A U.S. Ohio-class guided missile submarine (SSGN), the USS Michigan, is reportedly underway to the Korean peninsula. According to multiple reports in the South Korean press, including Yonhap news agency, the USS Michigan is en route to the South Korean port of Busan and is slated for arrival on Tuesday. The USS Michigan last visited Busan in 2015.
The deployment comes as tensions with North Korea remain high and as Pyongyang celebrates the 85th anniversary of the Korean People’s Army on Tuesday. U.S. analysts have anticipated that North Korea may choose to carry out its sixth underground nuclear test on or around this date after demonstrating several new missile systems and configurations at a military parade on April 15, the anniversary of the birth of the country’s founder, Kim Il-sung.
The USS Michigan‘s deployment has not officially been confirmed by the U.S. Navy or by Pacific Command. The United States does not normally comment on the movements of its submarines.
Lieutenant Commander Matt Knight, a U.S. Pacific Fleet spokesperson told The Diplomat that the USS Michigan will not be joining the strike group and is “on an independent deployment” currently. “As a matter of routine, we do not discuss future operations or the details regarding the operations of our submarines. USS Michigan is currently on a routine deployment to the Indo-Asia-Pacific,” the spokesperson added.
A U.S. carrier strike group is also underway to the Korean peninsula. The USS Carl Vinson strike group, following exercises in the Philippine Sea with Japanese Maritime Self-Defense Force vessels, will travel north to the Korean peninsula.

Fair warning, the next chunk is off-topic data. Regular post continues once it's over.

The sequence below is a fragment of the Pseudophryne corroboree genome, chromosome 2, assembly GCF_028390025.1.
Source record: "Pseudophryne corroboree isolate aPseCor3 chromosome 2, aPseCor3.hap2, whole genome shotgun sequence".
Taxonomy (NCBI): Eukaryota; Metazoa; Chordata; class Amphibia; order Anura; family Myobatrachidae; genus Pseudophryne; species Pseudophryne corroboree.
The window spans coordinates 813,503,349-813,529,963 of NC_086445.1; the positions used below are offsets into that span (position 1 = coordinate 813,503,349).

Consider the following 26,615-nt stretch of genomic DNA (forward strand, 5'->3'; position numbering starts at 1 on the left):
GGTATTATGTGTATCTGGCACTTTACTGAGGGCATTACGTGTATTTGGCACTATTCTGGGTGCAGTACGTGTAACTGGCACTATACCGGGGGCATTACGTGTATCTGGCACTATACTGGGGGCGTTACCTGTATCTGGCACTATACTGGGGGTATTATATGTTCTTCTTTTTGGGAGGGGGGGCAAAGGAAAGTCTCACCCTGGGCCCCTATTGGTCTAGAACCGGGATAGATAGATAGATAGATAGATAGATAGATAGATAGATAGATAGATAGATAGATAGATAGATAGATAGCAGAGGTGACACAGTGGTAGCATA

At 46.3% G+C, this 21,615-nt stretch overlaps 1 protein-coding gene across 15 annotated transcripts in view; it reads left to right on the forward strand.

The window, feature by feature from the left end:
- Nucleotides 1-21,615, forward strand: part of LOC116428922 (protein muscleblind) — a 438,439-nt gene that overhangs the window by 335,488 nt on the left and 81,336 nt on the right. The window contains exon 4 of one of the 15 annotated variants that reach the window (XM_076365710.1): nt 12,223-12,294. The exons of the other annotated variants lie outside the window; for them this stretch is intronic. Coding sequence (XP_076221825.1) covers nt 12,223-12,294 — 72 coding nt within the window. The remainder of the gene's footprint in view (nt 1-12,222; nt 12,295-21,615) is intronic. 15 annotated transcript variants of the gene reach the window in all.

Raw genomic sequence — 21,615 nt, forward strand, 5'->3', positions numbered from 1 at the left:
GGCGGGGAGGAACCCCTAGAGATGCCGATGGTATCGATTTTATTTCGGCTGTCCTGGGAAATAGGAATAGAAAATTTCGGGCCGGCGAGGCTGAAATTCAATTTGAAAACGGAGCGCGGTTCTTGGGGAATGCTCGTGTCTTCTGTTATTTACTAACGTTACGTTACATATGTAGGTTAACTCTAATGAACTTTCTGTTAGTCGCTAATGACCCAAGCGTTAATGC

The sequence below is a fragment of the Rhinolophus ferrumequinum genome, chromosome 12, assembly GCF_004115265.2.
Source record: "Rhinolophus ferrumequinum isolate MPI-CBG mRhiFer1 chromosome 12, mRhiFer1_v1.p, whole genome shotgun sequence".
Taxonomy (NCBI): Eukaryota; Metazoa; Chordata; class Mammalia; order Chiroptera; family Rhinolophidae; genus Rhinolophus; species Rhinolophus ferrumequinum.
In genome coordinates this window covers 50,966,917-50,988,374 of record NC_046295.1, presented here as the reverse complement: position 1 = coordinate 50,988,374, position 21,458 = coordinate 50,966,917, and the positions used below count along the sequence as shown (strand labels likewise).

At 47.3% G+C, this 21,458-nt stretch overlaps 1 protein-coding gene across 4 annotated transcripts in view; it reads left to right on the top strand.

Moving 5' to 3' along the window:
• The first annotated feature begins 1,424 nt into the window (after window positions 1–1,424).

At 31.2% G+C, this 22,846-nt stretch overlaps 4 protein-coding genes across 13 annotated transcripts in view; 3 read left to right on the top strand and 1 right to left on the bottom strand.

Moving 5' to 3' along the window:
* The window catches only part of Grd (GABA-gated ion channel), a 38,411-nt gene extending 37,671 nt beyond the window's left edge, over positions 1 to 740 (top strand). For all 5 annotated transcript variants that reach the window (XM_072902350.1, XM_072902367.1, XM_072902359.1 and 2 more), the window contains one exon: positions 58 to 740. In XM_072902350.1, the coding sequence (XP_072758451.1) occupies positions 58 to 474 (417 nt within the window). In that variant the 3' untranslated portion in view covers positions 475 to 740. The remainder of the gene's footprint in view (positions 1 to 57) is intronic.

Recently, erroneous and ambiguous statements by U.S. President Donald J. Trump and other senior officials led to widespread mis-reporting that the Vinson strike group was heading to the Korean peninsula as early as the second week of April.
Trump, in an April 11 interview, suggested that the U.S. was sending an “armada” to the Korean peninsula. His remarks gave the impression that the Vinson strike group was the “armada” in question and was already on its way north.
In that same interview, Trump made a remark about submarines: “We have submarines, very powerful, far more powerful than the aircraft carrier. That I can tell you.” That statement did not directly follow with what was publicly stated by U.S. officials or by U.S. Pacific Command, which released a press statement noting the cancellation of a port visit for the Vinson in Australia.
Defense News‘ Christopher P. Cavas reports that U.S. officials have confirmed that the USS Michigan is “currently on a routine deployment to the Indo-Asia-Pacific.” Sending the submarine to the Korean peninsula could be an act of signaling by the administration, which is no doubt wary after the South Korean press reacted indignantly to the communications mishap with the Vinson strike group earlier this month.
Ohio-class SSGNs like the USS Michigan can deliver a maximum of 154 Tomahawak land-attack cruise missiles in their converted ballistic missile tubes. The U.S. SSGNs are also designed to enable the covert insertion of special operators.
Update: U.S. Naval Forces Korea has confirmed that the USS Michigan arrived in Busan on Tuesday, April 25, for a “routine visit.”